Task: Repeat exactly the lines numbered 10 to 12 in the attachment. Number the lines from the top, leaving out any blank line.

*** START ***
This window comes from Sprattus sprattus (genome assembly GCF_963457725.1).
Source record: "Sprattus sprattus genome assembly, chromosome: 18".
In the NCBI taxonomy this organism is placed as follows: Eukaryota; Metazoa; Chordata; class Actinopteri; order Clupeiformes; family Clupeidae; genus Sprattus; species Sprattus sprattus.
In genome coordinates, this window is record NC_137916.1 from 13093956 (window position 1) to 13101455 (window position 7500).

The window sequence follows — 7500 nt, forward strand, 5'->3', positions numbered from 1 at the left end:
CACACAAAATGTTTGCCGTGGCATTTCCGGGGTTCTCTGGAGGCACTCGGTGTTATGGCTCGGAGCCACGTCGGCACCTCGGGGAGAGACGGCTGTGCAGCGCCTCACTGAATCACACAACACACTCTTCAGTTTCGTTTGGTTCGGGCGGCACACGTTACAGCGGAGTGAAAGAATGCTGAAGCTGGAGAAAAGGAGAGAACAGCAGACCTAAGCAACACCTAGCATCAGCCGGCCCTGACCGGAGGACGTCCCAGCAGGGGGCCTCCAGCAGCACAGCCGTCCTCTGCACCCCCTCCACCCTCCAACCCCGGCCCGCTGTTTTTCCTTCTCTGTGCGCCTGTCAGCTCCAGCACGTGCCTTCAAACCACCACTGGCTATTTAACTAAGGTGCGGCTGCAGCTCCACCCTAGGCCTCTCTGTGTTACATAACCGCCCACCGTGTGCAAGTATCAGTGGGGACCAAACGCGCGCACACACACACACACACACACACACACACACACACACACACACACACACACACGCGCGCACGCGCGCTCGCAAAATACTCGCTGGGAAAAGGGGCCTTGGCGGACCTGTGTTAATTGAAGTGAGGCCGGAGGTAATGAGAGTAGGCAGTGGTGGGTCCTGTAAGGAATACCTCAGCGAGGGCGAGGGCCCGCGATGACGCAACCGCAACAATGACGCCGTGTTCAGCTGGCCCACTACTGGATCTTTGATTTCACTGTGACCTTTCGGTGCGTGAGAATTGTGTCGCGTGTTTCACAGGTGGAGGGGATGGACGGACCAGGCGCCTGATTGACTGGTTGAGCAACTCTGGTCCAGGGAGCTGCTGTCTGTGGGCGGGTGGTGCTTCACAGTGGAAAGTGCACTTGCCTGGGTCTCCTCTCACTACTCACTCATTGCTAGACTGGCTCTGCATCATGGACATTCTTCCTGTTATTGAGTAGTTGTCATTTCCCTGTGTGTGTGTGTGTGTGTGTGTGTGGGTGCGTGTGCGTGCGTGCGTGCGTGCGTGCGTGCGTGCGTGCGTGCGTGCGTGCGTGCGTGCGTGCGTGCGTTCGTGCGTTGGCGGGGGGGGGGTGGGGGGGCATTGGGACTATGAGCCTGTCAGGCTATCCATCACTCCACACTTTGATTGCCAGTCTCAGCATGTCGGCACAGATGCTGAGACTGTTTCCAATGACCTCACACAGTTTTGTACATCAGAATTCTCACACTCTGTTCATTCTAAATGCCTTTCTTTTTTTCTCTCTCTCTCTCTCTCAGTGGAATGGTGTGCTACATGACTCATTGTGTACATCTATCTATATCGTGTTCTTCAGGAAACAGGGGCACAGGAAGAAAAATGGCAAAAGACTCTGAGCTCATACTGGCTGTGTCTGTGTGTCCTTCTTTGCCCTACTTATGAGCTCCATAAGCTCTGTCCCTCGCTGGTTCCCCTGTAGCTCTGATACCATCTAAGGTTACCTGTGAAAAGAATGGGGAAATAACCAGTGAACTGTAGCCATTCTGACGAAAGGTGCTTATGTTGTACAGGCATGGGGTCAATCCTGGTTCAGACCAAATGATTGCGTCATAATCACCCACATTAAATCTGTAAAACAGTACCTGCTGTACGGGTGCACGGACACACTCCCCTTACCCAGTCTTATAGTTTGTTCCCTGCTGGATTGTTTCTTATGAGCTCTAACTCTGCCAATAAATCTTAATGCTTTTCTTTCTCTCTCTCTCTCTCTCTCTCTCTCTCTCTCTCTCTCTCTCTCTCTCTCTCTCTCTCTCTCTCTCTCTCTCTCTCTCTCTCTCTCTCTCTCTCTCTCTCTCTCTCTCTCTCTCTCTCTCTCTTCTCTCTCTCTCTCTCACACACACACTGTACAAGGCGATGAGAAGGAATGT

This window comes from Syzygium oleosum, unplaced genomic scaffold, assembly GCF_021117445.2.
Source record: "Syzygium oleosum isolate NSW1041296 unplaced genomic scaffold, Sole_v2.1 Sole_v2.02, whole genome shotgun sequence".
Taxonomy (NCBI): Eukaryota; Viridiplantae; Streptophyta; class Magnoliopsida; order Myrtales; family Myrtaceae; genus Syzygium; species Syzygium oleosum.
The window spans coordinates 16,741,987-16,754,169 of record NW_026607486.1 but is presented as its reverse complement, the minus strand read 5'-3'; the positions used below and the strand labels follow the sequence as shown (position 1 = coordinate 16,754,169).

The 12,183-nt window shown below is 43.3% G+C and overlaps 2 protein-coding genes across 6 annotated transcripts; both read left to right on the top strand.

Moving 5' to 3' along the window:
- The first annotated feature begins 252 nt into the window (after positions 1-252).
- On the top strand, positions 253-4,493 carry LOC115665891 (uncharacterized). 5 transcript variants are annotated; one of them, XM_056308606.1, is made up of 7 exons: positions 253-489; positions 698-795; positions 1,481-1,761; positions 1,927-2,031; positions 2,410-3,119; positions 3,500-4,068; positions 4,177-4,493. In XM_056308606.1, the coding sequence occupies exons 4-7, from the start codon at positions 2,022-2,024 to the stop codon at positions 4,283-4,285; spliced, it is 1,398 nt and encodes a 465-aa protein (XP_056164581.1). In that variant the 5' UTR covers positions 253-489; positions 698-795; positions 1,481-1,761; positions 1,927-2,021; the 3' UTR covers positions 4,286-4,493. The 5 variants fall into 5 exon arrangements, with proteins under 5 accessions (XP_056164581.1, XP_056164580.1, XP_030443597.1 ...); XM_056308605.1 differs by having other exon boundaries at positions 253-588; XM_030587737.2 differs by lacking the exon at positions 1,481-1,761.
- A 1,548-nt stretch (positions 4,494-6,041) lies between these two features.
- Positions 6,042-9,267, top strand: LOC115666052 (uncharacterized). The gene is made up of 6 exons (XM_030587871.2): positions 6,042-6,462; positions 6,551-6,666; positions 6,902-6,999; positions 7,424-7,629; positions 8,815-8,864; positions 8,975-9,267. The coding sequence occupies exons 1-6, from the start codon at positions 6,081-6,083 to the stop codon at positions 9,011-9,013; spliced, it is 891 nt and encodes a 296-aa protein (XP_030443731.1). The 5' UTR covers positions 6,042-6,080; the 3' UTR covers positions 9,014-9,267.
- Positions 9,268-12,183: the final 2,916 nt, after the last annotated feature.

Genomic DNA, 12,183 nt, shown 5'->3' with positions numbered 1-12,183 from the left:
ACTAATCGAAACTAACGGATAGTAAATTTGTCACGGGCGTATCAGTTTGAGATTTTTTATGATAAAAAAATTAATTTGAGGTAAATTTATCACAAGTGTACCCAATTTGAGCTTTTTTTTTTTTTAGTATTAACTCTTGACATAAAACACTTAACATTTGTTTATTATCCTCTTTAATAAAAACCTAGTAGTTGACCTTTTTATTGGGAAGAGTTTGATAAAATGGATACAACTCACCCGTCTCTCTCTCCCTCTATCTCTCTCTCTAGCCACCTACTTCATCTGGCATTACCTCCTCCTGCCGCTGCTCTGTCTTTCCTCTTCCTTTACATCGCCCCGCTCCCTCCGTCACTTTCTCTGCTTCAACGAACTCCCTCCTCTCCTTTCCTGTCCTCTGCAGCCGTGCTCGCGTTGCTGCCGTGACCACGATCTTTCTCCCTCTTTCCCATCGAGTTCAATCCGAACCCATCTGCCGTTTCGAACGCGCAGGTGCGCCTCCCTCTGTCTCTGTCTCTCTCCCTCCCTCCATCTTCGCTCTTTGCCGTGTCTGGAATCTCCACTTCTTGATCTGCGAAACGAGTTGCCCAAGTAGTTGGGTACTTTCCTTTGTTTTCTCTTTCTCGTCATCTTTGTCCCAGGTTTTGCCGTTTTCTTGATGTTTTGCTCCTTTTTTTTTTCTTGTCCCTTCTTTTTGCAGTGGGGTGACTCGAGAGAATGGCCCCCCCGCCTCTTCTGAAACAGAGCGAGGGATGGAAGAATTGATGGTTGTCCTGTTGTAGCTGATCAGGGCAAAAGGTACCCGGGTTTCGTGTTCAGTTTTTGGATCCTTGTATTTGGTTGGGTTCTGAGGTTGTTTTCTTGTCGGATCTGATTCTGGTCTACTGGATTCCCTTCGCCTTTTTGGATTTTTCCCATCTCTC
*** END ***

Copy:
The window spans coordinates 16,741,987-16,754,169 of record NW_026607486.1 but is presented as its reverse complement, the minus strand read 5'-3'; the positions used below and the strand labels follow the sequence as shown (position 1 = coordinate 16,754,169).

The 12,183-nt window shown below is 43.3% G+C and overlaps 2 protein-coding genes across 6 annotated transcripts; both read left to right on the top strand.

Moving 5' to 3' along the window: